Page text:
The Sipp Bay Preserve consists of 92 acres which includes the former Knowlton Campground with its excellent views of both East and Sipp’s Bays. Short trails follow along the shoreline at the end of the peninsula. Longer trails can be accessed at the end of the gravel road to the west of the first parking area. Boaters, please remember that the upper innermost bay empties of water at low tide and this large tidal range causes very strong currents. Hunting is allowed in the preserve. The Land for Maine’s Future (LMF) program and the Open Space Conservancy’s “Saving New England Wildlife Fund” provided partial funding for the acquisition.
From the kiosk, walk west down the gravel road to the inner Bay shoreline trail and follow the loop to the old woods road and back to the kiosk. From the kiosk, if you continue along the road south to the open field and gravel beaches you will find a spectacular shoreline walk along the tip of the peninsula. Trails are blazed blue. Bring a picnic. Watch for the eagles that nest here as well as tidal wading birds and waterfowl.
Sipp’s Bay is named for Scipeo Dalton, an African American who lived with his wife in a cabin above the Narrows in 1790. Before the non-native settlement of the area, the Passamaquoddy called this place Kci-puna-muhkatik, “big frostfish (tomcod) spawning place”. The entire region is important to the Passamaquoddy Tribe, as their ancestors would have camped and hunted on what is now the preserve while accessing the bountiful fishing grounds in Sipp and East bays by canoe. More recently, the entire property was once part of Knowlton’s Dairy farm and was used for pasture.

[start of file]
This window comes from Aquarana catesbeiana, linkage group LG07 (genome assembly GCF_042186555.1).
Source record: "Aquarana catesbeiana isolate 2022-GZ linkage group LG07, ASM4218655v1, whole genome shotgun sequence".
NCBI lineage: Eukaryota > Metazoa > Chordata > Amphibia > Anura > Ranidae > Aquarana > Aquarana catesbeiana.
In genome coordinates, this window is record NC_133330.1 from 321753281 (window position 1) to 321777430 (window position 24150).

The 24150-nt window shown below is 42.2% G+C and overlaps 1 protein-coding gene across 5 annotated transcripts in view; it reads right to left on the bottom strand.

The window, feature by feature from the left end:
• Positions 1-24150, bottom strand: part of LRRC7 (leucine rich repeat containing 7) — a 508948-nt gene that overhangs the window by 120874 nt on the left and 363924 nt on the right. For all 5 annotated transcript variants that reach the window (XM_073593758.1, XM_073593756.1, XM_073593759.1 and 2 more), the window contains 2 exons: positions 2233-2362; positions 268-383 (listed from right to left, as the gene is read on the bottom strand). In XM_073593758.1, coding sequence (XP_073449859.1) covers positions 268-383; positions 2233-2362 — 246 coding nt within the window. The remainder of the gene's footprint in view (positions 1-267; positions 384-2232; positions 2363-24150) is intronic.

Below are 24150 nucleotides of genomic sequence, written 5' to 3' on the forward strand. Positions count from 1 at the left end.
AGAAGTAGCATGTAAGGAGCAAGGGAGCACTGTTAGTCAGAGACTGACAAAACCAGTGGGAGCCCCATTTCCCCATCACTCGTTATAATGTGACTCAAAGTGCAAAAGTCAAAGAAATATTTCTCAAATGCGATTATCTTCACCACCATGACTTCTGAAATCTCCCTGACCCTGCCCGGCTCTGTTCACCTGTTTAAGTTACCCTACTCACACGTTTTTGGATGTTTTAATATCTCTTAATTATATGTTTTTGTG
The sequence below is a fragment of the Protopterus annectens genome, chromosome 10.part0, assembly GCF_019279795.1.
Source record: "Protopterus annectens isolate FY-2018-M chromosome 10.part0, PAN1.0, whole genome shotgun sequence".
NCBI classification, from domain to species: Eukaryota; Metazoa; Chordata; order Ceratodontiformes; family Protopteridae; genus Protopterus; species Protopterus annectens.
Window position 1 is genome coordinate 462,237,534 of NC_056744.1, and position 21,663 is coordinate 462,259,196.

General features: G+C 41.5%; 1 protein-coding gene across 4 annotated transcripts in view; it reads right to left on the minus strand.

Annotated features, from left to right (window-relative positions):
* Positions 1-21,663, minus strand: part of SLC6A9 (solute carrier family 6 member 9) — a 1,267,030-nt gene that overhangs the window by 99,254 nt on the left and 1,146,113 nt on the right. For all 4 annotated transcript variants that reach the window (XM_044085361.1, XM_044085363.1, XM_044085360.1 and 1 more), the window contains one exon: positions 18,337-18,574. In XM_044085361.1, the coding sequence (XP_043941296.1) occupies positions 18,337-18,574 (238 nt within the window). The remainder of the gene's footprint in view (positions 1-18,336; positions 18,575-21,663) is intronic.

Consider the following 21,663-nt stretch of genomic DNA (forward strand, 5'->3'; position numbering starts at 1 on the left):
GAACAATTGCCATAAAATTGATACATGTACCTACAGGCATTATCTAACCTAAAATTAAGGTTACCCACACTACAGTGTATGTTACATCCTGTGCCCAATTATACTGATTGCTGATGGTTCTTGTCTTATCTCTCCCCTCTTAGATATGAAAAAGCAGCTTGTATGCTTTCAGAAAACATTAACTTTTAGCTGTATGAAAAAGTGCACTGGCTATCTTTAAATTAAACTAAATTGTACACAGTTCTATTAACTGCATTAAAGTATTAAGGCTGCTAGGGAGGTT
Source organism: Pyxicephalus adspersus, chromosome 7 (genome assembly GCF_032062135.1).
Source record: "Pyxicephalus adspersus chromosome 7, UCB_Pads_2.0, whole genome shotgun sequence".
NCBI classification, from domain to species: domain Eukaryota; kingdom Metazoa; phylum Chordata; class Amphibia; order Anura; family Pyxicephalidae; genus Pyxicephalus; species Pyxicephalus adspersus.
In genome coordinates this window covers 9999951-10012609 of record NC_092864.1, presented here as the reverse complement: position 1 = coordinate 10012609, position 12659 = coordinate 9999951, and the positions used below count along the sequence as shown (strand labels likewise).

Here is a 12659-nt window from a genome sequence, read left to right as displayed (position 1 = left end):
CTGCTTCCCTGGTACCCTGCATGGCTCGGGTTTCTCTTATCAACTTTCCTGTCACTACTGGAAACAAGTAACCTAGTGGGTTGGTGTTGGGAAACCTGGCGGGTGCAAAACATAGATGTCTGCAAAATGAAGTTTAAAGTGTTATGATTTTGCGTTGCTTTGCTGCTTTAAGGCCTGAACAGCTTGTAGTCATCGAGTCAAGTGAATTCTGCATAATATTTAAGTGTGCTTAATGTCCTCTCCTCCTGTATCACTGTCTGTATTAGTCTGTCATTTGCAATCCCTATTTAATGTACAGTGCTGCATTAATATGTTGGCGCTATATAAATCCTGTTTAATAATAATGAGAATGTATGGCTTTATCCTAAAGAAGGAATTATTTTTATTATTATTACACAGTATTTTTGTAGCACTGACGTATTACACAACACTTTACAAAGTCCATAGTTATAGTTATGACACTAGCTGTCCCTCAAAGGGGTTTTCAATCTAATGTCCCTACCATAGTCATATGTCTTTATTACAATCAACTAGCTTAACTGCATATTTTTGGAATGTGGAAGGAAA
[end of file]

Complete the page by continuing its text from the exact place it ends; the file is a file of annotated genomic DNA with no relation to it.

Although the 76 acre woodland has been recently harvested, the grassy fields and woodlands provide habitat for many species of birds and animals. Much of the low ground is wet cedar forest which provides winter habitat for white-tailed deer and cover for many species of birds. On the higher elevations, red oak and white pine provide food and shelter for other species. Most noteworthy of these is the pair of bald eagles which has nested here for many years. Large portions of both the eastern and western shores include commercially valuable and easily accessed shellfish habitat as well as important tidal wading bird and waterfowl habitat. The preserve has long been used by local fishermen for harvesting clams and periwinkles.
This trail passes through a property that was acquired in part with funds from the Land for Maine’s Future program. For more information about the LMF program and the places it has helped to protect, please visit the LMF webpage.
Visit Maine Coast Heritage Trust online for more information or contact:
Access to the preserve is from Route 1 via Burby Road in Perry. Travel 0.6 miles to a kiosk and parking area. From the west, follow Route 1 north from the intersection of Route 1 and Route 214 for 3.8 miles and turn right on Burby Road. From the east and the intersection of Route 1 and Route 190, follow Route 1 south for 2.8 miles and turn left on Burby Road.
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